The prescription was formerly written entirely in Latin, and even today the great majority of prescriptions are written largely in that language. This custom possesses some distinct advantages. The official Latin names are concise and distinctive so that there is little danger of error. Formerly when Latin was the universal language of science and medicine, it ensured that the prescription could be universally read and understood, this still to a certain extent holds good as most civilised governments have adopted official Latin names in their pharmacopaeias, though unfortunately the Latin names adopted differ slightly in different countries.
It is a good rule to write the names of the drugs and the directions to the pharmacist if they be simple and well understood in Latin while the directions to the patient which are to be inscribed by the pharmacist upon the label should be written in English as this ensures that no error will arise in translation. The directions to the dispenser may of course be given in English and indeed it is well to do so if they are at all unusual. Directions to the patient should as a rule be written in English, but there are a few simple directions which have been so much used that the abbreviations of their Latin translation are very commonly employed. The student will often find in older books prescriptions with Latin directions. For these reasons he should make himself familiar with the phrases given in the vocabulary.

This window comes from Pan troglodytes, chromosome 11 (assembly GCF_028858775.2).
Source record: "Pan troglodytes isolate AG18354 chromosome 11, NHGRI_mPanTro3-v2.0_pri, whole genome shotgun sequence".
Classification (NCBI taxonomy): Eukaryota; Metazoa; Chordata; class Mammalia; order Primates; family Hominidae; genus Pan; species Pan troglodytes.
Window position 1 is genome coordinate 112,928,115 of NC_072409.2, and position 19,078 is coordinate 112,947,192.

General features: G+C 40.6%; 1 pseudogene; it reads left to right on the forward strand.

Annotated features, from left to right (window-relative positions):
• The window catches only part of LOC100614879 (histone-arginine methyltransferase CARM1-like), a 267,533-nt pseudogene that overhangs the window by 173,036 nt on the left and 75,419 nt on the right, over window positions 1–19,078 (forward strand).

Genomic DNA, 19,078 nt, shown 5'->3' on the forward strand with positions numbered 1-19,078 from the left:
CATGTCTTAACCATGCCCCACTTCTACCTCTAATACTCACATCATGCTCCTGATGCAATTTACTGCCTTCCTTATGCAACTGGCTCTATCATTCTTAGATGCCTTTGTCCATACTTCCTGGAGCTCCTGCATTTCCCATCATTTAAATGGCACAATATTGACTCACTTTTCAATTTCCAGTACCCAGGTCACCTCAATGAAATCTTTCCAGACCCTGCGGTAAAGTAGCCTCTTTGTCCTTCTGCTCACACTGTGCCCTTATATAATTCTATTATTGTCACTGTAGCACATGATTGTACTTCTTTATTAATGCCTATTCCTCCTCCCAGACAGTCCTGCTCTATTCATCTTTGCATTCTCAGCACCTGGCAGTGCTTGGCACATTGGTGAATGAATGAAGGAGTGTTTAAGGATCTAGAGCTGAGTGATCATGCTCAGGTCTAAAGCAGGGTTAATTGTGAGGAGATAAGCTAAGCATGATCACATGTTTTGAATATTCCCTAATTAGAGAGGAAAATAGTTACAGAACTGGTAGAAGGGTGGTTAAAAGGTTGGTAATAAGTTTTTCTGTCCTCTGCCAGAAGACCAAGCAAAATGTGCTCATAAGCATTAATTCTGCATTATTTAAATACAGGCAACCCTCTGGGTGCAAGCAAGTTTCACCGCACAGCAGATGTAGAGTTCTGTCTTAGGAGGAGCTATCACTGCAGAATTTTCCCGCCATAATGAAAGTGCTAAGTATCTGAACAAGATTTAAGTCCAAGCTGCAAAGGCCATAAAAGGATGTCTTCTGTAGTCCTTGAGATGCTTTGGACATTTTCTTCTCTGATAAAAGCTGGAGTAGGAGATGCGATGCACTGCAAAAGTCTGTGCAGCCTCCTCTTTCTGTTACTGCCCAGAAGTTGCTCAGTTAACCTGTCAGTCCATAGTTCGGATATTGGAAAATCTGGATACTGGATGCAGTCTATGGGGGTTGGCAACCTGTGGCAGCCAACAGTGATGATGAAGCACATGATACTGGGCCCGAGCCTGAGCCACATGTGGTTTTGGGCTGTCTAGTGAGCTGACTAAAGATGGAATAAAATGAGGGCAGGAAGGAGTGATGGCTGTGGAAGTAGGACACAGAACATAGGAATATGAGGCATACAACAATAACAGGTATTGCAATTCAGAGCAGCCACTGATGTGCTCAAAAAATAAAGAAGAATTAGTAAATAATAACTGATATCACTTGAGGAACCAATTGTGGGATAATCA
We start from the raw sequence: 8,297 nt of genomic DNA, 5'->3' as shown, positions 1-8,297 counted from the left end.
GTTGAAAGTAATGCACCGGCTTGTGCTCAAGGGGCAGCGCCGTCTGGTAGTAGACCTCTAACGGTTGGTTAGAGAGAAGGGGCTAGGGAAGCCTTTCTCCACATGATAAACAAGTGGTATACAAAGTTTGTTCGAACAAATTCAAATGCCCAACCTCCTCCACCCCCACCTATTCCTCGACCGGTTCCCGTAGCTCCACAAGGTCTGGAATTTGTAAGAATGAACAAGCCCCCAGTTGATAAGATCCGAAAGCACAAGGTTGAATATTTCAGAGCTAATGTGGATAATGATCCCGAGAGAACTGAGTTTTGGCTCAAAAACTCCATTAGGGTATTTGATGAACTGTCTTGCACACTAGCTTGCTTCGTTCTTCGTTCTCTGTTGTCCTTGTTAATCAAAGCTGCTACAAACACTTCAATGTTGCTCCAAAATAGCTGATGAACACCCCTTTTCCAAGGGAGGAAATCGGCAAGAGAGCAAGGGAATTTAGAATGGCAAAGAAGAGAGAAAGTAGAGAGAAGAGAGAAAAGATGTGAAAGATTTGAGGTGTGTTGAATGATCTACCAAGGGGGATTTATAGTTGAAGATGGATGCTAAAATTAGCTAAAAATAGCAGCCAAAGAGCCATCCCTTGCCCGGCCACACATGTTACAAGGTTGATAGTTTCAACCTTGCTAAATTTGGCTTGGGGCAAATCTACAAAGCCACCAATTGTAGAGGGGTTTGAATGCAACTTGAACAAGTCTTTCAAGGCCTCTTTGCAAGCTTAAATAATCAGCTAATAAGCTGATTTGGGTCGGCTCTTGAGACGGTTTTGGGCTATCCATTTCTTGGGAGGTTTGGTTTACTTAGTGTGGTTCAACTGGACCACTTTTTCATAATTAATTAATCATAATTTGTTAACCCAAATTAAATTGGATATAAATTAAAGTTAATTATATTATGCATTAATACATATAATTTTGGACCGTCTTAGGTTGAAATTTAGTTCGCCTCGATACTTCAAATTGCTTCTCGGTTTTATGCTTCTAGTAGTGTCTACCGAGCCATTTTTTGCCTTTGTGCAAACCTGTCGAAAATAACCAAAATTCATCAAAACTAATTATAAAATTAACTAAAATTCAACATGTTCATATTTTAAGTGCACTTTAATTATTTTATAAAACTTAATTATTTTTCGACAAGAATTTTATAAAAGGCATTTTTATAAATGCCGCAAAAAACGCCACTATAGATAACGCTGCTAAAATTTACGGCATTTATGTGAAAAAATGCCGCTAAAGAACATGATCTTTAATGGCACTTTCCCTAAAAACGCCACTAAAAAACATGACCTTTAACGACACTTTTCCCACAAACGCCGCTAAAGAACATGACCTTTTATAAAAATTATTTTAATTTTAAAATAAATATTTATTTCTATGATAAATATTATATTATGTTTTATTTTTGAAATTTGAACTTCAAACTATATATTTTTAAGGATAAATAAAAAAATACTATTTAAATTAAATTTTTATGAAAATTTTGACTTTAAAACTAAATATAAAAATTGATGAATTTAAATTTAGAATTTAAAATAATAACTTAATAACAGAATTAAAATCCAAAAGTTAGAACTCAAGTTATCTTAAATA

In writing a prescription always write legibly. Do not endanger the success of your treatment or possibly even the patient's life by careless, illegible hand-writing. Whenever large quantities of any powerful drug are ordered, and especially if they surpass the pharmacopaeial dose, the quantities should be not written in numerals but should also be written out in full in words.
The following is a typical prescription:-
The words to the left, inscription, superscription, subscription and signature, are the names applied to those parts of the prescription opposite which they are set. The signature includes the directions to the patient. The other three parts are for the pharmacist. The subscription includes the compounding directions to the pharmacist.